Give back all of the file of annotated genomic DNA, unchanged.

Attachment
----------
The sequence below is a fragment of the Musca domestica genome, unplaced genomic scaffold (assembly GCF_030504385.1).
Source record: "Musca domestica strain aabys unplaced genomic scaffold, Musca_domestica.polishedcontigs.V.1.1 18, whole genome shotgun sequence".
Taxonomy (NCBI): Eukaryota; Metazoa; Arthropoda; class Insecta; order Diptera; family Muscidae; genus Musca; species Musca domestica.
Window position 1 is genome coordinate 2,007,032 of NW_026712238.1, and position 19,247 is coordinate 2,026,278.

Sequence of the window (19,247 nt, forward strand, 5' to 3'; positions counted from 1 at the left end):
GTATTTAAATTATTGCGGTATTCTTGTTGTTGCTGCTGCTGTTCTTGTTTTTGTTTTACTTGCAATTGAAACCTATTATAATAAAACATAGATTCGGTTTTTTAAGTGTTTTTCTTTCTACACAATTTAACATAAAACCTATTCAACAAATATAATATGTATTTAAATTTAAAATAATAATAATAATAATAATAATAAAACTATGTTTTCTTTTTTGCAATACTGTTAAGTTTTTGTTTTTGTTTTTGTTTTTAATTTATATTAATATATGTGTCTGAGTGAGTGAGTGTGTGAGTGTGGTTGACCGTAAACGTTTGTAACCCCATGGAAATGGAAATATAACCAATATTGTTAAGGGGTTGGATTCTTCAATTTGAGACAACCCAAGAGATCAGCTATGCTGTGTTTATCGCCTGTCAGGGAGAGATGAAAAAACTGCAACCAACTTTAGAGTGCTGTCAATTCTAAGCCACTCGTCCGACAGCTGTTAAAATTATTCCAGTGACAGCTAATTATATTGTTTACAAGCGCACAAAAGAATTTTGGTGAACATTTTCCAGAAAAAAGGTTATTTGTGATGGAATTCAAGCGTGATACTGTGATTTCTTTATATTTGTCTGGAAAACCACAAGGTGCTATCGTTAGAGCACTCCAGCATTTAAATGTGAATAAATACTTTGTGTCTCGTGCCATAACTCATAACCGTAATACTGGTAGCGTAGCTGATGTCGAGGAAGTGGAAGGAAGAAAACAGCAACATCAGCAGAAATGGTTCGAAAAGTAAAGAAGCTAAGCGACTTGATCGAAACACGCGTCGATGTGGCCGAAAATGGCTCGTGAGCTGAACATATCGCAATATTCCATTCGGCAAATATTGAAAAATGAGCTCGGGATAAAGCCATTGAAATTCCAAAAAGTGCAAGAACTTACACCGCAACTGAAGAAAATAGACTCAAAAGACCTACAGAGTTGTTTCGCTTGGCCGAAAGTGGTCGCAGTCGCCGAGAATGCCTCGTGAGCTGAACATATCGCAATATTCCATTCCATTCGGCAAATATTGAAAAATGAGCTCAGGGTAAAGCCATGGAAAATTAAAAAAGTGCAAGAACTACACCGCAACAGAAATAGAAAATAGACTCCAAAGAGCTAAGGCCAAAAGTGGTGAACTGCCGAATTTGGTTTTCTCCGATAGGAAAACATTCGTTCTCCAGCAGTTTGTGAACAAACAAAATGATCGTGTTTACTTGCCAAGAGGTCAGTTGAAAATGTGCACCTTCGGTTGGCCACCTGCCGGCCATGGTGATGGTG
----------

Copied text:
The sequence below is a fragment of the Musca domestica genome, unplaced genomic scaffold (assembly GCF_030504385.1).
Source record: "Musca domestica strain aabys unplaced genomic scaffold, Musca_domestica.polishedcontigs.V.1.1 18, whole genome shotgun sequence".
Taxonomy (NCBI): Eukaryota; Metazoa; Arthropoda; class Insecta; order Diptera; family Muscidae; genus Musca; species Musca domestica.
Window position 1 is genome coordinate 2,007,032 of NW_026712238.1, and position 19,247 is coordinate 2,026,278.

Sequence of the window (19,247 nt, forward strand, 5' to 3'; positions counted from 1 at the left end):
GTATTTAAATTATTGCGGTATTCTTGTTGTTGCTGCTGCTGTTCTTGTTTTTGTTTTACTTGCAATTGAAACCTATTATAATAAAACATAGATTCGGTTTTTTAAGTGTTTTTCTTTCTACACAATTTAACATAAAACCTATTCAACAAATATAATATGTATTTAAATTTAAAATAATAATAATAATAATAATAATAAAACTATGTTTTCTTTTTTGCAATACTGTTAAGTTTTTGTTTTTGTTTTTGTTTTTAATTTATATTAATATATGTGTCTGAGTGAGTGAGTGTGTGAGTGTGGTTGACCGTAAACGTTTGTAACCCCATGGAAATGGAAATATAACCAATATTGTTAAGGGGTTGGATTCTTCAATTTGAGACAACCCAAGAGATCAGCTATGCTGTGTTTATCGCCTGTCAGGGAGAGATGAAAAAACTGCAACCAACTTTAGAGTGCTGTCAATTCTAAGCCACTCGTCCGACAGCTGTTAAAATTATTCCAGTGACAGCTAATTATATTGTTTACAAGCGCACAAAAGAATTTTGGTGAACATTTTCCAGAAAAAAGGTTATTTGTGATGGAATTCAAGCGTGATACTGTGATTTCTTTATATTTGTCTGGAAAACCACAAGGTGCTATCGTTAGAGCACTCCAGCATTTAAATGTGAATAAATACTTTGTGTCTCGTGCCATAACTCATAACCGTAATACTGGTAGCGTAGCTGATGTCGAGGAAGTGGAAGGAAGAAAACAGCAACATCAGCAGAAATGGTTCGAAAAGTAAAGAAGCTAAGCGACTTGATCGAAACACGCGTCGATGTGGCCGAAAATGGCTCGTGAGCTGAACATATCGCAATATTCCATTCGGCAAATATTGAAAAATGAGCTCGGGATAAAGCCATTGAAATTCCAAAAAGTGCAAGAACTTACACCGCAACTGAAGAAAATAGACTCAAAAGACCTACAGAGTTGTTTCGCTTGGCCGAAAGTGGTCGCAGTCGCCGAGAATGCCTCGTGAGCTGAACATATCGCAATATTCCATTCCATTCGGCAAATATTGAAAAATGAGCTCAGGGTAAAGCCATGGAAAATTAAAAAAGTGCAAGAACTACACCGCAACAGAAATAGAAAATAGACTCCAAAGAGCTAAGGCCAAAAGTGGTGAACTGCCGAATTTGGTTTTCTCCGATAGGAAAACATTCGTTCTCCAGCAGTTTGTGAACAAACAAAATGATCGTGTTTACTTGCCAAGAGGTCAGTTGAAAATGTGCACCTTCGGTTGGCCACCTGCCGGCCATGGTGATGGTG